Buchner has already put up impressive stats since week two and is enjoying the new season. And though Buchner appreciates the competition, he explains that “the fall season is more mentally challenging, more exhausting…the offseason is more physically challenging because you’re building your body for the regular season.” In most sports, football being included, there is a season and off-season. In the off-season, one works physically hard to build stamina and muscle for the season like Buchner explained. 

Buchner’s mindset to fully utilize the season and off-season is to always “Keep the work ethic the same.” He added that “the off-season is when you improve yourself, make yourself valuable…during the season you help the team.” Buchner, as any college athlete at his level, understands that success takes year around focus and hard work. 

Finally, in terms of the future, Tyler explained, “As a freshman, I’m getting used to everything, like learning the playbook.” He said he hopes “I can get to a point where I’m not worried about the plays or what the coaches think about me, I can have that edge.” That edge indeed is what brought him to his successful skill today, and will continue to drive him towards that next step towards greatness. 

Coach and Associate Dean of Students Shane Walton has many past experiences with pressure and mindsets, playing for Bishop’s, Notre Dame, and multiple NFL teams as a safety. Walton talked about the pressure to perform playing in the NFL. He said, “You’re not on scholarship anymore” so you must perform. “In the NFL they can cut you at any moment.” 

As a professional athlete, it’s your job to be good, Walton explained. “There’s pressure every day; I remember the coaches saying ‘we’re always trying to replace you because that means we got better’—that’s pressure.” At the professional level, the mindset is different because it’s a job. Walton says the mindset is simple: “you come to work, you are focused, attentive, and do what you are told.”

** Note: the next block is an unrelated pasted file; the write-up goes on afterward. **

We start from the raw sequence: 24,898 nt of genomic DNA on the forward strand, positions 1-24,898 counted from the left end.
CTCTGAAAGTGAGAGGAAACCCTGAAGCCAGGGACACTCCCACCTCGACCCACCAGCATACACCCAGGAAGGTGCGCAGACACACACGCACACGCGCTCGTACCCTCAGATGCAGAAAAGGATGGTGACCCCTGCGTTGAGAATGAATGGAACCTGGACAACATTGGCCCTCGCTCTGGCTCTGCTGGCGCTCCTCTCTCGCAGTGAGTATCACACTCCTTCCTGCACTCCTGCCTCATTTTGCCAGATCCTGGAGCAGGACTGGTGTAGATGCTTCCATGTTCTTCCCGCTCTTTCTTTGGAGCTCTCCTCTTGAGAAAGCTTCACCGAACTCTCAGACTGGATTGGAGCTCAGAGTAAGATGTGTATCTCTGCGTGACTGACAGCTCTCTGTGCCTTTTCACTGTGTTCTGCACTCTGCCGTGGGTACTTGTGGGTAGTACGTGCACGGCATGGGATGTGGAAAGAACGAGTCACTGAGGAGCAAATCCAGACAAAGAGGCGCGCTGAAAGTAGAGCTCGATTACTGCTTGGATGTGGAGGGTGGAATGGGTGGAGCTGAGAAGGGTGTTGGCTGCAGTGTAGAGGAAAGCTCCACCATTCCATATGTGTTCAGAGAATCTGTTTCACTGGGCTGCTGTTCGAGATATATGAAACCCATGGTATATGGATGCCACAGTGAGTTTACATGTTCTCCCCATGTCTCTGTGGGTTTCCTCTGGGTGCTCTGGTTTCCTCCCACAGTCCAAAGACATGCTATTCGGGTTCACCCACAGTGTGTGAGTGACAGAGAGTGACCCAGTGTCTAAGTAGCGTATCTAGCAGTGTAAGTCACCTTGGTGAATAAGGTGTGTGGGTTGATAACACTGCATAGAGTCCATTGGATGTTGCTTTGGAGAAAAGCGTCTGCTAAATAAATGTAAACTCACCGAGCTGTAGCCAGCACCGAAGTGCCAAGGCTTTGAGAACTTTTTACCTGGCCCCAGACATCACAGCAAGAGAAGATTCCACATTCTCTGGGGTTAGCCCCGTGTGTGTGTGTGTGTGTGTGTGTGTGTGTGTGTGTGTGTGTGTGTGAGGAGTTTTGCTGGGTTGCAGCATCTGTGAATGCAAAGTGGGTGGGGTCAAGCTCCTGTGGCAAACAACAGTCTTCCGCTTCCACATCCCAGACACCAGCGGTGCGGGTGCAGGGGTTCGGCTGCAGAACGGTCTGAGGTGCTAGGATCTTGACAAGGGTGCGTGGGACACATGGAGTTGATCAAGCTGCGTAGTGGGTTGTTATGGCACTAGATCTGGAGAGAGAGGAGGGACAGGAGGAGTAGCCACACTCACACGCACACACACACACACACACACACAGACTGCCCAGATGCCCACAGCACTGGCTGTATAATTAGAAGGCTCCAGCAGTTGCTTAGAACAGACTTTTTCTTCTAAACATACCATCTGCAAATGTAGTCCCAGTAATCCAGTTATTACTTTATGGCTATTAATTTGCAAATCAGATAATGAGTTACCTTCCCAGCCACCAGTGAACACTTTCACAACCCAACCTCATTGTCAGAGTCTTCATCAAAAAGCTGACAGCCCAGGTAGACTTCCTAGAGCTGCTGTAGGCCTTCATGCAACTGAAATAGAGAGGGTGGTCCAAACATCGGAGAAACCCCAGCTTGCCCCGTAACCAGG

At the professional level, the vast pressure faced is simply combated with focus and listening. Another important part of Walton’s mindset was “turning my body off so that I stopped listening to my body; it’s why I ended up getting hurt.” Walton’s back injury, which led to the end of his NFL career in his second year, is common among much of the NFL. 

According to Pro Football Logic, 38% of NFL players miss at least one game because of an injury that forced them to leave the game. This stat displays that over 600 players get injured in a single season, highlighting the danger of the professional mindset. Professionals push themselves to their limits physically, because of the common mindset to stay focused and work hard. Walton explained that “[In the] NFL, you’re talking about being the top 1600 people in the world at this one sport. You better come prepared, you better be focused, that’s the mindset.”

Three athletes, all brought up by the same school, with the same ethics, and the same passion. What separates their mindsets? As Tyler explained, it’s really external pressure, the level of skill, intensity, and coaches to push them has changed as they’ve gotten older. 

In high school, it’s about being more focused and intentional with practice, because of the less time you have. In college it’s about competing to be better than all the talent around you, coming in ready to work hard. At a professional level, it’s about coming prepared, listening, and working hard, be driven, because it’s your job too, and it’s how you become the best. The overlap at all three levels, is the focus they all bring to every practice to get better. After all, as Tyler Buchner believes, “Your work ethic and focus has to always stay the same.”